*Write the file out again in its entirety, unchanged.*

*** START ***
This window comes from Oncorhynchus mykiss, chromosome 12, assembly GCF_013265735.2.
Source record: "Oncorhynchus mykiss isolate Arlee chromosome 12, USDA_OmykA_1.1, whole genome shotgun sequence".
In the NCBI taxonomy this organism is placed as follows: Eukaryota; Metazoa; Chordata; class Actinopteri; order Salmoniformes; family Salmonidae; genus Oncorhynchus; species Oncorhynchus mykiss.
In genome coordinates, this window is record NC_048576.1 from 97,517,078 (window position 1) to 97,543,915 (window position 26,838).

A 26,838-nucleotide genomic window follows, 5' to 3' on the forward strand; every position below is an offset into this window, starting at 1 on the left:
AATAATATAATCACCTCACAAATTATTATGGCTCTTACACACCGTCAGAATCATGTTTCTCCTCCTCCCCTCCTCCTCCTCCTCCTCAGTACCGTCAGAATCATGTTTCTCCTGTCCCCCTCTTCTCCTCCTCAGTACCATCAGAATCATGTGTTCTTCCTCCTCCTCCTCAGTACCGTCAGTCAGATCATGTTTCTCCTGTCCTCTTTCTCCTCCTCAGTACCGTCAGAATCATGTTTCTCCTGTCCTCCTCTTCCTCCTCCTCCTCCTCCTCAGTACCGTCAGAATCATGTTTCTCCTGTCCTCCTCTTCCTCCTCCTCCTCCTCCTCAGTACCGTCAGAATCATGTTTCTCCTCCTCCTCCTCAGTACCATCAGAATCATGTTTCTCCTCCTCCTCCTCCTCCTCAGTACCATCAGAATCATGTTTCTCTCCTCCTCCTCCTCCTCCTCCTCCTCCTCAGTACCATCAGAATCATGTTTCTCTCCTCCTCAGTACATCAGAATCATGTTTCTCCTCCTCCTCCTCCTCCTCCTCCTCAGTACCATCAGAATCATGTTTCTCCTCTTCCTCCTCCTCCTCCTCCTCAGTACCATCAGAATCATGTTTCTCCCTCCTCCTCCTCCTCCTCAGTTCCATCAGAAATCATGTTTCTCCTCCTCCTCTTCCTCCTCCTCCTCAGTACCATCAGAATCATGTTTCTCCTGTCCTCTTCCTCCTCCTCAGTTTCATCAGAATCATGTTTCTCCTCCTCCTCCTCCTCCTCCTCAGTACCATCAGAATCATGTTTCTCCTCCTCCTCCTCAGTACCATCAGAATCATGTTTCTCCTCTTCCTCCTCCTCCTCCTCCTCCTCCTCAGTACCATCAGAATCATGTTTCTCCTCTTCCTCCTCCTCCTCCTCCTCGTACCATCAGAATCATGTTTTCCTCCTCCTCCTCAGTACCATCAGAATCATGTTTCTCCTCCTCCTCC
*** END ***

This window comes from Oncorhynchus mykiss, chromosome 12, assembly GCF_013265735.2.
Source record: "Oncorhynchus mykiss isolate Arlee chromosome 12, USDA_OmykA_1.1, whole genome shotgun sequence".
In the NCBI taxonomy this organism is placed as follows: Eukaryota; Metazoa; Chordata; class Actinopteri; order Salmoniformes; family Salmonidae; genus Oncorhynchus; species Oncorhynchus mykiss.
In genome coordinates, this window is record NC_048576.1 from 97,517,078 (window position 1) to 97,543,915 (window position 26,838).

A 26,838-nucleotide genomic window follows, 5' to 3' on the forward strand; every position below is an offset into this window, starting at 1 on the left:
AATAATATAATCACCTCACAAATTATTATGGCTCTTACACACCGTCAGAATCATGTTTCTCCTCCTCCCCTCCTCCTCCTCCTCCTCAGTACCGTCAGAATCATGTTTCTCCTGTCCCCCTCTTCTCCTCCTCAGTACCATCAGAATCATGTGTTCTTCCTCCTCCTCCTCAGTACCGTCAGTCAGATCATGTTTCTCCTGTCCTCTTTCTCCTCCTCAGTACCGTCAGAATCATGTTTCTCCTGTCCTCCTCTTCCTCCTCCTCCTCCTCCTCAGTACCGTCAGAATCATGTTTCTCCTGTCCTCCTCTTCCTCCTCCTCCTCCTCCTCAGTACCGTCAGAATCATGTTTCTCCTCCTCCTCCTCAGTACCATCAGAATCATGTTTCTCCTCCTCCTCCTCCTCCTCAGTACCATCAGAATCATGTTTCTCTCCTCCTCCTCCTCCTCCTCCTCCTCCTCAGTACCATCAGAATCATGTTTCTCTCCTCCTCAGTACATCAGAATCATGTTTCTCCTCCTCCTCCTCCTCCTCCTCCTCAGTACCATCAGAATCATGTTTCTCCTCTTCCTCCTCCTCCTCCTCCTCAGTACCATCAGAATCATGTTTCTCCCTCCTCCTCCTCCTCCTCAGTTCCATCAGAAATCATGTTTCTCCTCCTCCTCTTCCTCCTCCTCCTCAGTACCATCAGAATCATGTTTCTCCTGTCCTCTTCCTCCTCCTCAGTTTCATCAGAATCATGTTTCTCCTCCTCCTCCTCCTCCTCCTCAGTACCATCAGAATCATGTTTCTCCTCCTCCTCCTCAGTACCATCAGAATCATGTTTCTCCTCTTCCTCCTCCTCCTCCTCCTCCTCCTCAGTACCATCAGAATCATGTTTCTCCTCTTCCTCCTCCTCCTCCTCCTCGTACCATCAGAATCATGTTTTCCTCCTCCTCCTCAGTACCATCAGAATCATGTTTCTCCTCCTCCTCC